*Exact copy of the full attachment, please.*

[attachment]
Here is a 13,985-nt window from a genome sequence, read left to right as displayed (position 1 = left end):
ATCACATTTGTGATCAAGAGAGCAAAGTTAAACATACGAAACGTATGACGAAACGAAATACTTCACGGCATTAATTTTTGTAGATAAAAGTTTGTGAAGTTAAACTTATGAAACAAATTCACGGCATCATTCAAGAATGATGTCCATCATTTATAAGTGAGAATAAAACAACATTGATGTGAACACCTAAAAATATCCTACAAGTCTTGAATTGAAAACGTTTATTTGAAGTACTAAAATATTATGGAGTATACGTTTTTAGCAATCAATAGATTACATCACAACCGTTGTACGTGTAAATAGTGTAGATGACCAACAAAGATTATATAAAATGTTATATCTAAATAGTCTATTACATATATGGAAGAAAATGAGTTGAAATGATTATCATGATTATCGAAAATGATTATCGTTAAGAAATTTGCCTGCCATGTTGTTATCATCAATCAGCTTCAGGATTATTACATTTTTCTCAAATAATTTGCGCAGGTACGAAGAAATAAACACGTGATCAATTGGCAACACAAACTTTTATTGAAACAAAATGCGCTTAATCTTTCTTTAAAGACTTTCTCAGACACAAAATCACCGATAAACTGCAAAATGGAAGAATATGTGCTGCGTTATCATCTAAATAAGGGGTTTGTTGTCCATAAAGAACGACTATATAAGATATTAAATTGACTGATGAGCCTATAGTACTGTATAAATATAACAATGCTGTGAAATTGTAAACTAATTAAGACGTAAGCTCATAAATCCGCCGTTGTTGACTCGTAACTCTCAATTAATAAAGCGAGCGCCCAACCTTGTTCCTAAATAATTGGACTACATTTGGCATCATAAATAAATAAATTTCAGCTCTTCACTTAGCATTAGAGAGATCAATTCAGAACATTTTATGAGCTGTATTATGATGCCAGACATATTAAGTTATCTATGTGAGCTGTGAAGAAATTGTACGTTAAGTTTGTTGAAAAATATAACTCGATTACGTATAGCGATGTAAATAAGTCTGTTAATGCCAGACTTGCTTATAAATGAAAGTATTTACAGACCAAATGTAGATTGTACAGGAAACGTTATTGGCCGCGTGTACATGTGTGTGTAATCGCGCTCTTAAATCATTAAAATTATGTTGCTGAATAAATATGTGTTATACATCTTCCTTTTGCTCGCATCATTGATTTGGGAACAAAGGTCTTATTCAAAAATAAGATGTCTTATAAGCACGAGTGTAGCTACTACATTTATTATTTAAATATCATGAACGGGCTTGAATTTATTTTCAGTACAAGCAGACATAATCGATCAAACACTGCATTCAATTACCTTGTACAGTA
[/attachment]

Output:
Here is a 13,985-nt window from a genome sequence, read left to right as displayed (position 1 = left end):
ATCACATTTGTGATCAAGAGAGCAAAGTTAAACATACGAAACGTATGACGAAACGAAATACTTCACGGCATTAATTTTTGTAGATAAAAGTTTGTGAAGTTAAACTTATGAAACAAATTCACGGCATCATTCAAGAATGATGTCCATCATTTATAAGTGAGAATAAAACAACATTGATGTGAACACCTAAAAATATCCTACAAGTCTTGAATTGAAAACGTTTATTTGAAGTACTAAAATATTATGGAGTATACGTTTTTAGCAATCAATAGATTACATCACAACCGTTGTACGTGTAAATAGTGTAGATGACCAACAAAGATTATATAAAATGTTATATCTAAATAGTCTATTACATATATGGAAGAAAATGAGTTGAAATGATTATCATGATTATCGAAAATGATTATCGTTAAGAAATTTGCCTGCCATGTTGTTATCATCAATCAGCTTCAGGATTATTACATTTTTCTCAAATAATTTGCGCAGGTACGAAGAAATAAACACGTGATCAATTGGCAACACAAACTTTTATTGAAACAAAATGCGCTTAATCTTTCTTTAAAGACTTTCTCAGACACAAAATCACCGATAAACTGCAAAATGGAAGAATATGTGCTGCGTTATCATCTAAATAAGGGGTTTGTTGTCCATAAAGAACGACTATATAAGATATTAAATTGACTGATGAGCCTATAGTACTGTATAAATATAACAATGCTGTGAAATTGTAAACTAATTAAGACGTAAGCTCATAAATCCGCCGTTGTTGACTCGTAACTCTCAATTAATAAAGCGAGCGCCCAACCTTGTTCCTAAATAATTGGACTACATTTGGCATCATAAATAAATAAATTTCAGCTCTTCACTTAGCATTAGAGAGATCAATTCAGAACATTTTATGAGCTGTATTATGATGCCAGACATATTAAGTTATCTATGTGAGCTGTGAAGAAATTGTACGTTAAGTTTGTTGAAAAATATAACTCGATTACGTATAGCGATGTAAATAAGTCTGTTAATGCCAGACTTGCTTATAAATGAAAGTATTTACAGACCAAATGTAGATTGTACAGGAAACGTTATTGGCCGCGTGTACATGTGTGTGTAATCGCGCTCTTAAATCATTAAAATTATGTTGCTGAATAAATATGTGTTATACATCTTCCTTTTGCTCGCATCATTGATTTGGGAACAAAGGTCTTATTCAAAAATAAGATGTCTTATAAGCACGAGTGTAGCTACTACATTTATTATTTAAATATCATGAACGGGCTTGAATTTATTTTCAGTACAAGCAGACATAATCGATCAAACACTGCATTCAATTACCTTGTACAGTA